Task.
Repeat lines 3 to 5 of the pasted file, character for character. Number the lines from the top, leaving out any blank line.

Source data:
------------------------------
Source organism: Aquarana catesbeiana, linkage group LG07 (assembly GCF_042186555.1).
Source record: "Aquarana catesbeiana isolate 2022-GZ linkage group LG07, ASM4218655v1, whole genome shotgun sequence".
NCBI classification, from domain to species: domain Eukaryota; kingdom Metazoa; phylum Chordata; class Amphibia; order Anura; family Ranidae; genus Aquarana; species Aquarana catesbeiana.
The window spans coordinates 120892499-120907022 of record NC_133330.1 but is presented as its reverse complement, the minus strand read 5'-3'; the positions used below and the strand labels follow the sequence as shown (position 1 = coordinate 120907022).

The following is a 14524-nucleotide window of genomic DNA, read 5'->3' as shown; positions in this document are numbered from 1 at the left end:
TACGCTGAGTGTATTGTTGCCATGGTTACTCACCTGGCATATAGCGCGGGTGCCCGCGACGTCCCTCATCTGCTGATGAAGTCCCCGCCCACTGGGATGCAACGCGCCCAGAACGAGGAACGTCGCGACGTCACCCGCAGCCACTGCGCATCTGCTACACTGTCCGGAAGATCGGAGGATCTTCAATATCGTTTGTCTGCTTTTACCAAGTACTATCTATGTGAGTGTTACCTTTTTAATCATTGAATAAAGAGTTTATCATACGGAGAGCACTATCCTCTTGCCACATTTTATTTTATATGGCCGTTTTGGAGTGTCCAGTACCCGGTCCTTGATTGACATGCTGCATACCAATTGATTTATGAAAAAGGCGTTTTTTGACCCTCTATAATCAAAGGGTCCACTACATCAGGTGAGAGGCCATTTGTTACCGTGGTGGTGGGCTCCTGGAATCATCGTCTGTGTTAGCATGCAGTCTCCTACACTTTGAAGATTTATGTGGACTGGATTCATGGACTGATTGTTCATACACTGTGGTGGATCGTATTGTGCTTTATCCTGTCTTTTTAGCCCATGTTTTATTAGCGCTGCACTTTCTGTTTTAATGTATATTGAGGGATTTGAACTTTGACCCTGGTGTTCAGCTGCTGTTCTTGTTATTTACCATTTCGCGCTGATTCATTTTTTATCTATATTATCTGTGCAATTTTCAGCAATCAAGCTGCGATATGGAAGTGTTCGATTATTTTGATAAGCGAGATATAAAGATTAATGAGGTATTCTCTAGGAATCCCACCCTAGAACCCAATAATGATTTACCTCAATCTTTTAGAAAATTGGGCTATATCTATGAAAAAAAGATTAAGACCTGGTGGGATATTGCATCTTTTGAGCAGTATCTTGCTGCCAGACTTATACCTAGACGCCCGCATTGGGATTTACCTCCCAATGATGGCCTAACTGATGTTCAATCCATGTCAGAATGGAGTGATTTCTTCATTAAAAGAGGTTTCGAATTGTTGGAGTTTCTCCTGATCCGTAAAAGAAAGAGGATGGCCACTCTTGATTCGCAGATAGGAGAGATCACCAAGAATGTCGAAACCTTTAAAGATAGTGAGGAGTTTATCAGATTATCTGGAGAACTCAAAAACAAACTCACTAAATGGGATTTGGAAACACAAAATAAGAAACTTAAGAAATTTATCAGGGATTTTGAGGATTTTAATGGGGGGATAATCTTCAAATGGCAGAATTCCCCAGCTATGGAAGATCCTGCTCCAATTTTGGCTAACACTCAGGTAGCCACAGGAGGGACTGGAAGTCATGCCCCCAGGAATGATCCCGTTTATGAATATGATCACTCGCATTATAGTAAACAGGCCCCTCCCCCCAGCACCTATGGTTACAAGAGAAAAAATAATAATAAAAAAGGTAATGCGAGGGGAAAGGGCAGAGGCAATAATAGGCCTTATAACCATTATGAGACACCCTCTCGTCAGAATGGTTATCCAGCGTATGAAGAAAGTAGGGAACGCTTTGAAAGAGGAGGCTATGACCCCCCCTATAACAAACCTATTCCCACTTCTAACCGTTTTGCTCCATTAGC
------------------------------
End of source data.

NCBI classification, from domain to species: domain Eukaryota; kingdom Metazoa; phylum Chordata; class Amphibia; order Anura; family Ranidae; genus Aquarana; species Aquarana catesbeiana.
The window spans coordinates 120892499-120907022 of record NC_133330.1 but is presented as its reverse complement, the minus strand read 5'-3'; the positions used below and the strand labels follow the sequence as shown (position 1 = coordinate 120907022).

The following is a 14524-nucleotide window of genomic DNA, read 5'->3' as shown; positions in this document are numbered from 1 at the left end: